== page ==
Soul passes Avante as big car on campus

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Soul passes Avante as big car on campus

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If you were a college student right now, what would you buy as your first car? Would your priority be fuel efficiency or design?

To answer these questions, Hyundai Mobis, the nation’s largest auto parts maker under Hyundai Motor Group, has been conducting nationwide surveys since 2012.

This year, 491 women and 605 men representing 18 universities answered the survey last month, and there were some notable shifts in preferences.

For the past two years, Hyundai Motor’s Avante (known as Elantra overseas) has been the students’ top pick for their first car, but the popular subcompact didn’t even make it into this year’s five.

Instead, Kia Motor’s multipurpose Soul, now in its second generation, was the most wanted car. Among imports, the third-generation Mini Cooper was No. 1, beating Volkswagen’s Golf.

If the Avante’s absence was surprising, what really raised eyebrows was the second-generation Hyundai Genesis luxury sedan, showing up in the No. 2 spot in domestic car rankings. Among the imports, the Audi A7, another large and expensive coupe, was No. 3.

This is the first time that large premium sedans made it into the top five when college students were asked what they wanted for their first car.

“Despite its large price and size, this is because their fresh and sleek design has appealed to even students who are in their early 20s,” said a spokesman from Hyundai Mobis.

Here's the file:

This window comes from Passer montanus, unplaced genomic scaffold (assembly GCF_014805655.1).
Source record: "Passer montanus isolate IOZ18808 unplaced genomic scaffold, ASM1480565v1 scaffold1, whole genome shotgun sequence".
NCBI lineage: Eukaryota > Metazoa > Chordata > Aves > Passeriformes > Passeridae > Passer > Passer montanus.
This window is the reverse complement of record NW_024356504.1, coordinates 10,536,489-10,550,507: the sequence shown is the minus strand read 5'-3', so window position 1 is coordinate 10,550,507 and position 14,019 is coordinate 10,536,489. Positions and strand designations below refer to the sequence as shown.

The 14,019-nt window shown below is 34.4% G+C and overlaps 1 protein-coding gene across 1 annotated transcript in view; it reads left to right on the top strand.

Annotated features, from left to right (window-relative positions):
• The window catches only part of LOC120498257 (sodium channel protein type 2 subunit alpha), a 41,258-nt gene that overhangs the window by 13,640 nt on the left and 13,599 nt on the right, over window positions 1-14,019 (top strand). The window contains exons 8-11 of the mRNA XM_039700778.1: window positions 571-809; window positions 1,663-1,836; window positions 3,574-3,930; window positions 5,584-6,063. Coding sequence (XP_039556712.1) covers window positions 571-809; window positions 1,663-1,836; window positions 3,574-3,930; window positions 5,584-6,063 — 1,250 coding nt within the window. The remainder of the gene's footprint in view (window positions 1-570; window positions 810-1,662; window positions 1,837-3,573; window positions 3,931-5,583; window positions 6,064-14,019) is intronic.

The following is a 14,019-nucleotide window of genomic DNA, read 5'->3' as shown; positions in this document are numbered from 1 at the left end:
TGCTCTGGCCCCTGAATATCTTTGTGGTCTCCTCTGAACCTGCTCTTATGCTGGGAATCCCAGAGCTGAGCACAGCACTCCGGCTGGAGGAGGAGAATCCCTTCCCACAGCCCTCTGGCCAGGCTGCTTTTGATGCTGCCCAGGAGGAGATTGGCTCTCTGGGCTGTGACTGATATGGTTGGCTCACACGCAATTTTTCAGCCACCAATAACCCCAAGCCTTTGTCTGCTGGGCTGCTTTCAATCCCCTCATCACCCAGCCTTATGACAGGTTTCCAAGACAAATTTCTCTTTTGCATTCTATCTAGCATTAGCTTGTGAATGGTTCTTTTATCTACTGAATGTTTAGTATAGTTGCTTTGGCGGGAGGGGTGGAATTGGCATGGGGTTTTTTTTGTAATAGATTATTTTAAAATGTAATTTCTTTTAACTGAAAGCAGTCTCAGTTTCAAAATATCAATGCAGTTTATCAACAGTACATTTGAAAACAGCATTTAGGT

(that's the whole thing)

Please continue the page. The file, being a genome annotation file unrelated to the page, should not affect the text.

However, this doesn’t mean college students have become less frugal. One in four said they consider fuel efficiency the most import factor when considering what car to buy.

This is a big change from the previous two surveys where design was chosen as the most important factor to consider by more than 30 percent of respondents.

“It seems that concerns about high gasoline prices and the rising attention given to environmentally friendly cars like electric vehicles and hybrids are reflected in the result,” the Hyundai Mobis spokesman said.

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While men chose fuel efficiency, design and price as their top three purchase priorities, 29.3 percent of women cited design, followed by safety and fuel efficiency. Hyundai Mobis said the women were probably more affected by the Sewol ferry tragedy in April. The survey was conducted in May.

Differences in gender perspectives were also reflected in car segment preferences. While men picked sport utility vehicles (35 percent), sedans (33.5) and coupes (11.6) as their top three segments, women selected sedans (28.7 percent), SUVs (22.3) and crossover utility vehicles (19.3).

When deciding whether to buy a new or used car, 59.7 percent of survey participants chose new because there are more factors to consider when shopping for a pre-owned car. Among women, 68.4 percent said they would buy a new car.

In this year’s survey, only 5.5 percent of participants had their own cars, compared to 9.6 percent in 2012 and 6.9 percent in 2013. That suggests college students’ buying power is decreasing.

Only 8 percent of college students said they plan to purchase a car before graduation. This is also a step back from last year, when 12.5 percent planned to have their own vehicle in college.

However, even though college students’ purchasing power is not as strong as it used to be, the desire to have their own car is stronger than ever. This year, 46.4 percent of student said they want to own a car before a house, compared to only 34.3 percent last year.

More than 57 percent of college students who don’t own cars said they borrow their family or friends’ cars when they have to use one, while 24 percent go for rental cars.

Only 3.5 percent of them said they use car-sharing services, which are popular in the United States and Europe.

BY JOO KYUNG-DON [kjoo@joongang.co.kr ]




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